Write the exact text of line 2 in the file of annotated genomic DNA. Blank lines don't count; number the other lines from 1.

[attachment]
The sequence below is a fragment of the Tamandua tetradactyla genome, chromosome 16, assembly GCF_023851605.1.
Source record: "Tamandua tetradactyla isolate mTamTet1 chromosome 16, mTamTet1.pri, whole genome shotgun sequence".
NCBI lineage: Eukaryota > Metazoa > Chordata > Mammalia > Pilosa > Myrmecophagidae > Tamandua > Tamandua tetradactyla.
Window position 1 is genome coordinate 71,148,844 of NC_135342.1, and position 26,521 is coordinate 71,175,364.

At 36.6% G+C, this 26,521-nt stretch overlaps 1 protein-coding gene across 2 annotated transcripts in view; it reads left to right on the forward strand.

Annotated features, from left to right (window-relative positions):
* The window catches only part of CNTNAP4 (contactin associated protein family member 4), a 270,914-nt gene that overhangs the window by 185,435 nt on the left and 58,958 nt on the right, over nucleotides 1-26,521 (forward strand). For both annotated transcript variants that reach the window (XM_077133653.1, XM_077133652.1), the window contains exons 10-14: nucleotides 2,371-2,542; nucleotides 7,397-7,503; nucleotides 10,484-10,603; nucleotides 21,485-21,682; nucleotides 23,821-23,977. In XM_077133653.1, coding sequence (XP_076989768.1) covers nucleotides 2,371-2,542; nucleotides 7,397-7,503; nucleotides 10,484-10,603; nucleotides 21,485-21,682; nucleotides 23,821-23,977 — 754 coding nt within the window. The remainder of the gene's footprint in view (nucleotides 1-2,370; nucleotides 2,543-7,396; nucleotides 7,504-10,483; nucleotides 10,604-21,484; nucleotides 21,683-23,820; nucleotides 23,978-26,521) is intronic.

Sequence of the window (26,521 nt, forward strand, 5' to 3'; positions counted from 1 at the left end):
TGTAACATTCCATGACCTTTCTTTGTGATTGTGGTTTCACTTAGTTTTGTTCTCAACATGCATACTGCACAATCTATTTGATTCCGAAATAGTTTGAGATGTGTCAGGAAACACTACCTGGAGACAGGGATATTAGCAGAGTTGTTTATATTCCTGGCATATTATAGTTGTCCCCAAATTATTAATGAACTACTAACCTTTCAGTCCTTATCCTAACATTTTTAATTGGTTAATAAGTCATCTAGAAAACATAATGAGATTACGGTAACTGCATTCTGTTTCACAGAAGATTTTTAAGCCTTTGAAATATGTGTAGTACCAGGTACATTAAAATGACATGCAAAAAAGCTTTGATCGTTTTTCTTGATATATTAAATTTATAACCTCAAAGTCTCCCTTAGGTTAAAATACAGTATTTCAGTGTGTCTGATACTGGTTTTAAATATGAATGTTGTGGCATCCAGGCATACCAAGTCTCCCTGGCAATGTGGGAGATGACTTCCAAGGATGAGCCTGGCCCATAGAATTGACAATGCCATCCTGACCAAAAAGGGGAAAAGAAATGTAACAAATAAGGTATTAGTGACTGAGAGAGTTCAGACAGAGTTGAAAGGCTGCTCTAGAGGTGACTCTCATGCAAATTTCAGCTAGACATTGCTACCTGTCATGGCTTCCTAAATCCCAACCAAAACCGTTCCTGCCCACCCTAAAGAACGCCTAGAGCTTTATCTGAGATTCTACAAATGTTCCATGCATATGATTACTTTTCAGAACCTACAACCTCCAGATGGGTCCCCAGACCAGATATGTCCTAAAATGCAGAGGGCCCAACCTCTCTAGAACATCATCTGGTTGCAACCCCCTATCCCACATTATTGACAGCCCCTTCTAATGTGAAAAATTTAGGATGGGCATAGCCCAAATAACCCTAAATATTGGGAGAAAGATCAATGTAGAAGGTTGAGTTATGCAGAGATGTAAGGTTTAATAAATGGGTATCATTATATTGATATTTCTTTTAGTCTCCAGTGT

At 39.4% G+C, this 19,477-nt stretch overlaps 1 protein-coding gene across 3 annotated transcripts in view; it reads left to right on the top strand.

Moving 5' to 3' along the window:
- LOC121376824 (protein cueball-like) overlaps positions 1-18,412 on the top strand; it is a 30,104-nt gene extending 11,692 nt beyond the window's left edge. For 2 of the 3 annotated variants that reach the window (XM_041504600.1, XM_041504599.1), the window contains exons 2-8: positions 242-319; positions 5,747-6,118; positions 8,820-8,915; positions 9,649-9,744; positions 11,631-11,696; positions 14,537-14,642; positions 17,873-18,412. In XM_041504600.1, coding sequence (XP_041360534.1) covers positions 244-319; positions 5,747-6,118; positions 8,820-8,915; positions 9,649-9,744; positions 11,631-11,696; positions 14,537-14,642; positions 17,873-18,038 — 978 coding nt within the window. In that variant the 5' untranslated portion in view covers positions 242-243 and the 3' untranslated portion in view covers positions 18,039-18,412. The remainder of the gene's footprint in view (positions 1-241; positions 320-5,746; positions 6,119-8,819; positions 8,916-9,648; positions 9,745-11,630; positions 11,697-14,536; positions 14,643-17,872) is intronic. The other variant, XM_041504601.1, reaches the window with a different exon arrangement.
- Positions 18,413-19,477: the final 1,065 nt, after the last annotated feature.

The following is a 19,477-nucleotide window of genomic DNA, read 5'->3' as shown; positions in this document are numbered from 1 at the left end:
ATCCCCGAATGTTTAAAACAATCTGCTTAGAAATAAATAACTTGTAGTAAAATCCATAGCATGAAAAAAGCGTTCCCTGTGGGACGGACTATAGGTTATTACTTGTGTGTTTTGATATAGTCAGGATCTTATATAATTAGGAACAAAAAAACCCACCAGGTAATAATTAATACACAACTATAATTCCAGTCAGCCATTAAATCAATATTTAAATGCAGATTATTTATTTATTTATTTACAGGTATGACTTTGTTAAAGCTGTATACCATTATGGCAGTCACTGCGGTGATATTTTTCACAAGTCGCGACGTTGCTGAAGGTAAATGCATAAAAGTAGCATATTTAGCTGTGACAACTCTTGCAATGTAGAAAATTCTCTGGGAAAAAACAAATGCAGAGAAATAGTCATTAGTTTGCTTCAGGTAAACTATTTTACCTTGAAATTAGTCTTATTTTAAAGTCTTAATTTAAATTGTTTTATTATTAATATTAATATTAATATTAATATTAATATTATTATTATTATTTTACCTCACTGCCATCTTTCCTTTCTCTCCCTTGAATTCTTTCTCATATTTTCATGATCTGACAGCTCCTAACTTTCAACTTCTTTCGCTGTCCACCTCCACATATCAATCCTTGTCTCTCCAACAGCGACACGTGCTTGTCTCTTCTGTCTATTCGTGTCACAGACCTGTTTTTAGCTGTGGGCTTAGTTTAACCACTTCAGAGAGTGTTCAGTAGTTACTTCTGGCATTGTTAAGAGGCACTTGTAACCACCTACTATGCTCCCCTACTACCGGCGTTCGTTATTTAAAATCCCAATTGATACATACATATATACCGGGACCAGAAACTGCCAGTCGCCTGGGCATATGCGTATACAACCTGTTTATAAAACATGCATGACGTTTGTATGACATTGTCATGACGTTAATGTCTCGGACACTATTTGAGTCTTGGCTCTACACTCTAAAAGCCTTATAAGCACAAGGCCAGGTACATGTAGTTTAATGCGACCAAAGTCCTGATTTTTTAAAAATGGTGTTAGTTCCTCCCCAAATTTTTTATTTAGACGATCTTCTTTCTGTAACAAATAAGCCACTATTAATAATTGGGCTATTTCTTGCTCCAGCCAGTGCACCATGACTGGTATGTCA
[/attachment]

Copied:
Source record: "Tamandua tetradactyla isolate mTamTet1 chromosome 16, mTamTet1.pri, whole genome shotgun sequence".